What is Vaginal Dryness?

Vaginal dryness is usually experienced by women who have undergone menopause, but can occur at any time. The main culprit of a burning vagina is a decrease of estrogen, a female hormone, which can occur as a result of a variety of hormonal or external factors.

Childbirth, breastfeeding, perimenopause, and menopause are all causes of vaginal irritation due to a change in hormonal health as a result of major reproductive events. Any time the chemical balance of the vaginal tissue is disturbed, dryness can result.

Birth control medication, antihistamines, and antidepressant therapy can lead to a dry vagina. Birth control may affect the natural balance of vaginal tissue, much like any other hormonal change. Antihistamines are designed to decrease the moisture in the body, and some antidepressants have the same effect, leading to vaginal irritation and vaginal dryness.

Immune disorders, chemotherapy and radiation therapy are also culprits in vaginal dryness. Sjogren's Syndrome, an immune disorder hallmarked by a decrease in fluids of the body, or treatment for certain cancers can also lead to vaginal pain, dryness, and itching.

Frequent douching affects the chemical balance of vaginal tissue, and instead of correcting the problem of vaginal dryness, can actually make it worse.


The hallmark symptoms of a dry vagina are vaginal itching, pain or burning. Sex can be quite uncomfortable without proper lubrication, leading to vaginal burning and a decreased interest in sex. Estrogen levels are very important in maintaining the health of vaginal tissue, keeping it flexible and elastic. A decrease in hormonal levels affects this and the sensitive chemical balance needed in order to maintain proper vaginal health.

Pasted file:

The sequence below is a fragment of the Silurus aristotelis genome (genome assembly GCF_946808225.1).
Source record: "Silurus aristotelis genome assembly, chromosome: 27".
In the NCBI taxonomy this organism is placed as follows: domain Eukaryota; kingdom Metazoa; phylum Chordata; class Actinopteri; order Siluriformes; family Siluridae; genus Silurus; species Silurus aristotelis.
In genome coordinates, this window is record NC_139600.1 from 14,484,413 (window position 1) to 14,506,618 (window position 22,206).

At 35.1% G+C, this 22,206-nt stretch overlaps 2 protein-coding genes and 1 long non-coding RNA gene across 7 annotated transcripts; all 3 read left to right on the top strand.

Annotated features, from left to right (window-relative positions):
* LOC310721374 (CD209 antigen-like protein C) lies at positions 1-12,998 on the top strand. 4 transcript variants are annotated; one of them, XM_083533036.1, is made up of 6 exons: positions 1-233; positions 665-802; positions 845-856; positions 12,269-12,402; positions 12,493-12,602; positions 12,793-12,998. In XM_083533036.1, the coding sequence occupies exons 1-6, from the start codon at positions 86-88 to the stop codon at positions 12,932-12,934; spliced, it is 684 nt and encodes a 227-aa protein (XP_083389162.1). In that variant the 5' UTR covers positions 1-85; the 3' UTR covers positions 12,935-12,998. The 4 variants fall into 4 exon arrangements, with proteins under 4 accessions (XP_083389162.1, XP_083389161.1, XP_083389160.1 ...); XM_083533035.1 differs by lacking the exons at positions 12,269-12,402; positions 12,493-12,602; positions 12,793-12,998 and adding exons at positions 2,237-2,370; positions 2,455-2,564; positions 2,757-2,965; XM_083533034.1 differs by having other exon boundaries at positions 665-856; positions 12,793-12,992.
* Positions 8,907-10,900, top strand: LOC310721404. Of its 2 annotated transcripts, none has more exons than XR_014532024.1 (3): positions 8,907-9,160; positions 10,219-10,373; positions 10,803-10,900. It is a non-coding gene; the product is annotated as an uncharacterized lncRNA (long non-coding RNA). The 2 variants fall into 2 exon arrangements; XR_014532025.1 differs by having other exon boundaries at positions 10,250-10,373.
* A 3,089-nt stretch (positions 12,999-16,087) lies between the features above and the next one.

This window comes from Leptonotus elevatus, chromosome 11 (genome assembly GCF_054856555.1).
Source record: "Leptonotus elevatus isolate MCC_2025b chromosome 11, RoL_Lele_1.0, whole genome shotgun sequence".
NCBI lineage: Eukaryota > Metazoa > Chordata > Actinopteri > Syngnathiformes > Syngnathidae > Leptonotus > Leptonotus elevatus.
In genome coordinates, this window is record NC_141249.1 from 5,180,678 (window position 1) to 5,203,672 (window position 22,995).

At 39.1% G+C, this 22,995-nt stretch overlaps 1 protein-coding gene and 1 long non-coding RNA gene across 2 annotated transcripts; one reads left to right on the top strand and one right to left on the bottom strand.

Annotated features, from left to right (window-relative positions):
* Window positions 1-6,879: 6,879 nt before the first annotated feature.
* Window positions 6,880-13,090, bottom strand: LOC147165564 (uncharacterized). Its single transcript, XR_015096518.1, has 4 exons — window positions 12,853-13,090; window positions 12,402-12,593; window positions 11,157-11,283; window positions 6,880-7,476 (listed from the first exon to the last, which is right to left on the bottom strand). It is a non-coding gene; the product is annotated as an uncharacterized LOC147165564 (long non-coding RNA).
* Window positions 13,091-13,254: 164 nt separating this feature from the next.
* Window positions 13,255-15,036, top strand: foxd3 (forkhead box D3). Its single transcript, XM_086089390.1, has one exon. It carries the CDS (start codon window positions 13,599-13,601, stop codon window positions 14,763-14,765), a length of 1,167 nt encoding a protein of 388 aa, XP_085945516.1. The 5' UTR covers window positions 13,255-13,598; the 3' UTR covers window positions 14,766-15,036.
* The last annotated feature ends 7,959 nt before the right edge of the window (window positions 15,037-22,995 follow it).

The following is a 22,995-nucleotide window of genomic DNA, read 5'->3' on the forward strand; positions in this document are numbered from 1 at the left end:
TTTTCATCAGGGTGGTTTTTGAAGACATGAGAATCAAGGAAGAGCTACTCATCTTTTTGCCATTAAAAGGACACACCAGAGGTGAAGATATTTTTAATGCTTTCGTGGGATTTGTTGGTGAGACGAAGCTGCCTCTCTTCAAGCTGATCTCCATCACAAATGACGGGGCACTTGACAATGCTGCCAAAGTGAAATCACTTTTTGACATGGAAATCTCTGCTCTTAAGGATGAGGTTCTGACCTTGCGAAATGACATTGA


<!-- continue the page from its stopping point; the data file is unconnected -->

Being aware of the causes of vaginal dryness can help women avoid the symptoms. Keeping well-hydrated by drinking enough water and using over-the-counter lubricants are only two ways to ease symptoms of a dry vagina. Doctors can provide other remedies, to include an estrogen cream or tablet to help maintain healthy tissue.

In some cases, especially if a woman is experiencing other symptoms of menopause or perimenopause, the period of time just before menopause occurs, a doctor may recommend hormone replacement therapy. Keep in mind not all women are candidates for this kind of treatment, but it may be helpful in staving off vaginal dryness and associated unpleasantness.


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Discuss this Article

Post 3

I had vaginal dryness symptoms (itchy outer vagina and pain during sex) after entering menopause, as well as vaginal tightness. My doctor gave me a combination of hormone therapy, vaginal creams and vaginal dilators for treatment. It's been five years and thankfully, all of my issues have resolved.

Post 2

@ysmina-- You have no reason to be embarrassed. Most women will experience vaginal dryness at least once in their lives.

I'm not a doctor but the cause of your vaginal dryness could be a hormonal imbalance. I urge you to make an appointment with your gynecologist at the soonest. Tell her about your problems and she will request a blood test to check your hormone levels. If the issue is a hormone imbalance, treatment is actually fairly easy. You can take hormones to fix the imbalance or if you know the underlying cause, you can try to eliminate it.

Meanwhile, pick up a lubricant from the pharmacy and use it during intercourse.

Post 1

I recently developed vaginal dryness and I have no idea why. I'm too young for menopause, I haven't given birth and I'm not on any medications. I'm actually a very healthy person overall and I've never had this sort of issue before.

The dryness is so bad that intercourse is unbearably painful now. I had to stop my husband the other day due to the pain. I feel so embarrassed about this and I'm not sure what to do. Is anyone else in this situation? What cause vaginal dryness in young women? How can I deal with it?

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